Out with the new, in with the old, as the saying certainly doesn’t go! It’s a new year and “Cruising the Crunchy-Catalog” is resolved to leaving 2020 in the dust by cleaning up our respective queues and watching a few anime series that we may have missed back when they were initially broadcasting.
Join us this week as we check out Anime-Gataris, a fall 2017 TV anime that takes a simple premise — a group of high school students form an anime club and then try to protect it from a student council that wants to shut it down — and flips the whole thing on its head with increasingly fourth-wall-breaking humor.
Anime-Gataris is a 2017 TV anime with direction by Kenichirou Morii and animation production by Wao World. Crunchyroll describes the story of the series as follows:
Just as soon as she enters Sakaneko Private High School, Asagaya Minoa is dragged into the anime club by her classmate, Kamiigusa Alice, even though she knows next to nothing about anime. A classmate, Kouenji Miko, along with other anime-loving senpais, quickly turn her into an anime fan. Fighting off the incessant shut-down threats of the student council, and completely oblivious to the coming apocalypse, the anime club talks about anime in the club, at Akihabara, at anime Meccas, and at hot springs.
Written in katakana, gatari can mean “talk” or “recital” (i.e. chatting about anime), but it can also refer to the sound of clashing and banging around, so Anime-Gataris is a series that begins with some pleasant conversation and builds to an explosion of absurd situations and scenarios.
The primary layer of comedy in Anime-Gataris is observational humor. The series begins with the protagonist, Minoa, trying to remember the name of an anime that she saw as a kid based only on a loose description of the climactic final scene, and her efforts to track down this tidbit of trivia result in her getting press-ganged into the local anime scene.
Having run a high school anime club myself many years ago, I can say with authority that Anime-Gataris perfectly captures the exact sort of goofy arguments and clashing personalities that such an organization attracts. The series also spoofs anime-adjacent activities (such as idol culture and cosplay), so if you want to see your favorite pastimes get gently roasted, be sure to tune in.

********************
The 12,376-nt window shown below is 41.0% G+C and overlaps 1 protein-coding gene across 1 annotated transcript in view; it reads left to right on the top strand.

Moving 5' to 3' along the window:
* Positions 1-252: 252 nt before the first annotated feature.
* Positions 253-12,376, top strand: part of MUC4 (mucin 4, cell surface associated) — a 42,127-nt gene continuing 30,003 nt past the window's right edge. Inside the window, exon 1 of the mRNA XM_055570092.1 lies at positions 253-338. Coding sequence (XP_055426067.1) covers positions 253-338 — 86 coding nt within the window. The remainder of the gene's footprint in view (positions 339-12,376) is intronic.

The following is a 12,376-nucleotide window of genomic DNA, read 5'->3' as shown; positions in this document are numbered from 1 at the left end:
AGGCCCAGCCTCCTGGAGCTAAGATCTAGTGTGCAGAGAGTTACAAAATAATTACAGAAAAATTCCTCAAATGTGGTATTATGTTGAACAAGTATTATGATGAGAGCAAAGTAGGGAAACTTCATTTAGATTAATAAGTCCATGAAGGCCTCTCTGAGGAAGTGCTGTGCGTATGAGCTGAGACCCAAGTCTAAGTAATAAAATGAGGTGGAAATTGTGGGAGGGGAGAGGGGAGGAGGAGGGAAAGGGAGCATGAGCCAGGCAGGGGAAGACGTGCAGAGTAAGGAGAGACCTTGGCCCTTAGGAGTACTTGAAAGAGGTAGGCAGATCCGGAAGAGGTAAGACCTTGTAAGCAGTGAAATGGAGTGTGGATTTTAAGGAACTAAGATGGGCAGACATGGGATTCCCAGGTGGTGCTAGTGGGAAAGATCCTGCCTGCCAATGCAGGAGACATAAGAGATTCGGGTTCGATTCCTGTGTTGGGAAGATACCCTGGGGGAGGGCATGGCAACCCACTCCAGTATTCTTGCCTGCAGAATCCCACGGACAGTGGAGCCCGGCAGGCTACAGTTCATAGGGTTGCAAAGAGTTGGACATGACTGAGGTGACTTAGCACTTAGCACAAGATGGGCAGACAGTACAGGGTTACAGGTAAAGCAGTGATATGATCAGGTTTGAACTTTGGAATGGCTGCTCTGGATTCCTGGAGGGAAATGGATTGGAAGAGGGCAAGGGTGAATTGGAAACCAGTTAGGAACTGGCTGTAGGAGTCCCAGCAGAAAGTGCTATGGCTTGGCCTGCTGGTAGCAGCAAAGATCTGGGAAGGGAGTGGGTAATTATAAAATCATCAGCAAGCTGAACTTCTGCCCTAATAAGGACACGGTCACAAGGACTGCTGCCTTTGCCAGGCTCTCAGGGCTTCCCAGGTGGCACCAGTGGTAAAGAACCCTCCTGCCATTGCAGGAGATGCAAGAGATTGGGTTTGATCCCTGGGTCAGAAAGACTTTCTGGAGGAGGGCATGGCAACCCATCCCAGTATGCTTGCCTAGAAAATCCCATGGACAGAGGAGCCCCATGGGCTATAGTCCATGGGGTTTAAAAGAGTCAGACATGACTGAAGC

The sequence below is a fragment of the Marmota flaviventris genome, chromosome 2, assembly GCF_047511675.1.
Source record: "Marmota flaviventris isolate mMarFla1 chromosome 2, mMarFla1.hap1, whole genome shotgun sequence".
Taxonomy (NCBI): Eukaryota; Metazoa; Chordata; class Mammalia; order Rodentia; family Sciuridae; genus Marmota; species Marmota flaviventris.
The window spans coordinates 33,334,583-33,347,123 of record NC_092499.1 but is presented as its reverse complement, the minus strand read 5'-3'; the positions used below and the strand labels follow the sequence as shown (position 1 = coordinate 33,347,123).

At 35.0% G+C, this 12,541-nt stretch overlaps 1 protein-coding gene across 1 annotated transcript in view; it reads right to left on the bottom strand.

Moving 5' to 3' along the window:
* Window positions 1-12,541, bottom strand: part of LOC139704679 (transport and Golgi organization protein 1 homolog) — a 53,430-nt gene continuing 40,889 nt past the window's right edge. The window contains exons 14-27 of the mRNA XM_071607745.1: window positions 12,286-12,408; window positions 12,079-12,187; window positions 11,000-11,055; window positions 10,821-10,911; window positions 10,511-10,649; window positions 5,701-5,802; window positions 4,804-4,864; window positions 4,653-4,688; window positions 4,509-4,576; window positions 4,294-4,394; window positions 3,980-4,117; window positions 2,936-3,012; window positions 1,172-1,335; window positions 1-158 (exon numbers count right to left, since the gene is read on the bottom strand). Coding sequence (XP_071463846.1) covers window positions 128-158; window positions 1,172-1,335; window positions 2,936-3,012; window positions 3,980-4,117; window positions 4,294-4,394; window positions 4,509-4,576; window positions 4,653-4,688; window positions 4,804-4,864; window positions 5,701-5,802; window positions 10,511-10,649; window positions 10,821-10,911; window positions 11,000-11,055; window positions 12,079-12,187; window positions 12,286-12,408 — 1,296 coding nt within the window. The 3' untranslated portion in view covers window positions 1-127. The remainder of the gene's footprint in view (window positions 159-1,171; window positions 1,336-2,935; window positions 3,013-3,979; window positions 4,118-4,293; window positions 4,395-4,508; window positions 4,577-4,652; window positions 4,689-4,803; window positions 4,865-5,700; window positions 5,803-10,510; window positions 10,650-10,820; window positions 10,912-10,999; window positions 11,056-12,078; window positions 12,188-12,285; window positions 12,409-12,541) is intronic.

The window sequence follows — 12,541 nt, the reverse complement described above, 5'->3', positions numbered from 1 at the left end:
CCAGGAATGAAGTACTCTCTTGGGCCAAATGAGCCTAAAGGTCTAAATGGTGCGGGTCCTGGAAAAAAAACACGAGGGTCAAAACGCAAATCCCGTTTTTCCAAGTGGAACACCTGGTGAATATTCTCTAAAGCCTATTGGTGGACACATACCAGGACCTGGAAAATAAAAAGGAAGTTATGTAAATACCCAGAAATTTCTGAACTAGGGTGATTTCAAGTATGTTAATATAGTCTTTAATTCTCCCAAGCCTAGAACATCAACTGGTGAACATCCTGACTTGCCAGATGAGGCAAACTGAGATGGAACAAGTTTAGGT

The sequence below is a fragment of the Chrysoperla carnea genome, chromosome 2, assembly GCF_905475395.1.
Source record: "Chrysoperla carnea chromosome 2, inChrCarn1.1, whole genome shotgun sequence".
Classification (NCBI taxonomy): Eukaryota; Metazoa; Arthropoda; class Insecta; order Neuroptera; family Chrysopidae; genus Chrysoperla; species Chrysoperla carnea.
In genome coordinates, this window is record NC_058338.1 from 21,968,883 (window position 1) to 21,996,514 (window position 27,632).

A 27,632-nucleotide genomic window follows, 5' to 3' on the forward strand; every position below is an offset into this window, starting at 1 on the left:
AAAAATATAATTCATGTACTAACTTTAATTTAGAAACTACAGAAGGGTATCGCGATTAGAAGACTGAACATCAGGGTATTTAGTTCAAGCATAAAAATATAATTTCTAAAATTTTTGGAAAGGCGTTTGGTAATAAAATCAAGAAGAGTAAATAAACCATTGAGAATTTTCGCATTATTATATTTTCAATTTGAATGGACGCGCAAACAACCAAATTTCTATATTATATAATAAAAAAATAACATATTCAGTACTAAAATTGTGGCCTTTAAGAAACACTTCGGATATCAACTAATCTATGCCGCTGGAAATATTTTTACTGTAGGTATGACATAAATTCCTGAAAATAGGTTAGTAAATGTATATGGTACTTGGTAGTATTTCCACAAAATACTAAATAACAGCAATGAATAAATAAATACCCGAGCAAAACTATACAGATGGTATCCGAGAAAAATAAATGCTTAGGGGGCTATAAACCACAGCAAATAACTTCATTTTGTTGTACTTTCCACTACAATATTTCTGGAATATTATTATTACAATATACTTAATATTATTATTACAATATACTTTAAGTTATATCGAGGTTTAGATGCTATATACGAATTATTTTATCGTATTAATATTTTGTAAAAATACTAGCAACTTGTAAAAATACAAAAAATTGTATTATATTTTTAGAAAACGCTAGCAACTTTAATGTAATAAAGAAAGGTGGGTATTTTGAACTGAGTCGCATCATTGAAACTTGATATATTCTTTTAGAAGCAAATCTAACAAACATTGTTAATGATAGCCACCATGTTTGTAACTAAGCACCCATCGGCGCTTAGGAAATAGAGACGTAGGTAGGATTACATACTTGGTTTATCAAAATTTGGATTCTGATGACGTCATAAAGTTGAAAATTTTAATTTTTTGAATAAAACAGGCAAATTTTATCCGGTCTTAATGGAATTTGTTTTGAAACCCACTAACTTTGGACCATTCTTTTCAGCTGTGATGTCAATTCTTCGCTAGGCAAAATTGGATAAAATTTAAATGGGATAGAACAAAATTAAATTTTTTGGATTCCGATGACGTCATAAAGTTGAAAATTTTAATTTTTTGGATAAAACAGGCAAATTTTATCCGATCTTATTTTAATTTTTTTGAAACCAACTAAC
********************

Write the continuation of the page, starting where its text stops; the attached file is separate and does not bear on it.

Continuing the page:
Anime-Gataris doesn’t confine its humor to simply chronicling fan spaces, fan interests, and fan behaviors. The series also digs into the technical side of anime production, promotion, and distribution in an effort to tickle the funny bone, in the process tackling subjects such as anime tourism pilgrimages and even the dreaded challenge that is Summer Comiket.
Anime-Gataris celebrates the artistic achievements that anime creators strive for while also emphasizing the tremendous amount of work and crushingly tight schedules that are involved in anime production. Even the janky, no budget flash anime that the club produces for the school festival involves months of back-breaking labor and coordinated effort, and Anime-Gataris mines plenty of grim jokes from this process.
Weirdness in Spades.
Anime-Gataris really ramps up when it dives headlong into meta-textual humor with jokes that poke fun at the conventions of the anime medium and the foibles of its fandom. Within the context of the show, this is explained by the “reality” of anime bleeding into the everyday life of Minoa and her friends, resulting in innumerable sight, structural, and situational gags.
It’s easy to include jokes that break the fourth wall, but Anime-Gataris plays the invasion of anime tropes into the real world like a brush with existential horror as Minoa reacts with increasing distress at each bizarre escalation, such as when her friends’ faces spontaneously assume ‘90s-style character designs. The shape of the series itself — its narrative structure, character designs, pacing, etc. — becomes part of the gag.
The Gift of Gab.
Crunchyroll currently streams Anime-Gataris in 51 territories worldwide. The series is available in the original Japanese language with subtitles in English, Latin American Spanish, and Portuguese. The series is also released on Bluray in the United States by Funimation, and this home video version includes an English language dub.
Although it takes a bit for the series to fully rev up and begin firing on all cylinders, if you stick with it, Anime-Gataris becomes a transformative comedy experience whose later developments will rattle your brain and force you to look at the earlier episodes in a completely different light. If that kind of meta-textual humor appeals to you, and if the series is available in your area, then please consider giving Anime-Gataris a try.
Thanks for joining us for the most recent entry of “Cruising the Crunchy-Catalog”. Be sure to tune in next time, when we set sail for adventure with a look back at High School Fleet, a spring 2016 TV anime that puts the moe in mutiny.
Is there a series in Crunchyroll’s catalog that you think needs some more love and attention? Please send in your suggestions via email to firstname.lastname@example.org or post a Tweet to @gooberzilla. Your pick could inspire the next installment of “Cruising the Crunchy-Catalog!”
Paul Chapman is the host of The Greatest Movie EVER! Podcast and GME! Anime Fun Time.
Do you love writing? Do you love anime? If you have an idea for a features story, pitch it to Crunchyroll Features!
Latest in Anime News by Crunchyroll!